• When you bring the tree home, cut a few inches off the bottom of the trunk at an angle so the tree will absorb more water.
  • Make sure your Christmas tree is secure and not able to fall over if accidently tugged on by a child or pet.
  • Keep your tree well watered so it does not dry out and become a fire hazard.
  • Never place your tree too close to a fireplace or heat vent. This will also cause it to dry out and cause a possible fire.
  • Never place your tree in front of a doorway or any exit source in case of an emergency.
  • Make sure your smoke alarms have fresh batteries.
  • Use UL listed lighting made for indoor use when decorating your tree.
  • Make sure to inspect for any broken, loose, missing or damaged sockets of the light set.
  • Never shorten or splice any light set.
  • Never put lit candles in windows, too close to Christmas trees or within the reach of small children.
  • Keep all toxic plants (Poinsettias, Mistletoe, Holly) out of reach from small children and pets.

Since the holiday season is the time of joy and giving, I’d like to make one important suggestion; by giving even a small donation to The Leader Dogs For The Blind (www.leaderdog.org), Michigan Humane Society (www.michiganhumane.org) or Detroit Dog Rescue (www.detroitdogrescue.com) (just to name a few) will help these organizations and the animals they help save, have a better life and a brighter future and will make your heart and holiday a little warmer too!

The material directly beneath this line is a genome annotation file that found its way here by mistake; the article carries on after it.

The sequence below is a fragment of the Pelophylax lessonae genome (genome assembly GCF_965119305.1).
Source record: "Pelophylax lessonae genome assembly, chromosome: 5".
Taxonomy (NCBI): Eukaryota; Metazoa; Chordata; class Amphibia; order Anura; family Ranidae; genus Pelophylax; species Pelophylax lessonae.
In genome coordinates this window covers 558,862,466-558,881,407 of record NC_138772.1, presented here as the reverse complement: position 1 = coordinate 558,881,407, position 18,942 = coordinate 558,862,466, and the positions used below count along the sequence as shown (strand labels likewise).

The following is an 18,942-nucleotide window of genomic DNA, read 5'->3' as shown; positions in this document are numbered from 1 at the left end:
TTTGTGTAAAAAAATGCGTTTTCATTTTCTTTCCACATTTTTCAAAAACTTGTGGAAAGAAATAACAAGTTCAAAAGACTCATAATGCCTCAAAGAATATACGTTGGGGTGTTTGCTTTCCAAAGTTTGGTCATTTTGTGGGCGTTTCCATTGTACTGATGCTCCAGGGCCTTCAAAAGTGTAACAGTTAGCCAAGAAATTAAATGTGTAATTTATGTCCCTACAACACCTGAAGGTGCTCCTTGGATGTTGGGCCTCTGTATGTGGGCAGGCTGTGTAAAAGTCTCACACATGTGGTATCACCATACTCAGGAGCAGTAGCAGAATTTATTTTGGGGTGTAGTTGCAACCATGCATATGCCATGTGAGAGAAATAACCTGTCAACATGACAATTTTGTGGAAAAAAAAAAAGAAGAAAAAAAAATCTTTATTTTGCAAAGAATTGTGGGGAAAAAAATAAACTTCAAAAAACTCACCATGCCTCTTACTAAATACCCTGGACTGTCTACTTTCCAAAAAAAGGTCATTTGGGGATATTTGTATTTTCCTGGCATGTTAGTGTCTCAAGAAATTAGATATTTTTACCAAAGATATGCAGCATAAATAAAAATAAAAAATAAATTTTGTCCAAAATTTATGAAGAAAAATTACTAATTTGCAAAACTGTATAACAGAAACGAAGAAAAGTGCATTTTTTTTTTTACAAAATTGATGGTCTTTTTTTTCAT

From my home to yours ~ Have a safe and happy holiday!

Santa & Animals

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Lon Grossman

Getting Your Snow Blower Ready fro Winter / Cold Floors Over a Crawl Space

In Uncategorized on November 18, 2015 at 12:10 pm


I want to get my snow blower ready for the season. I used up most of the fuel last year. Do you think it’s ready?


Not a chance. As a matter of fact if you haven’t prepped your snow blower here are a couple of tips in addition to what you may have done.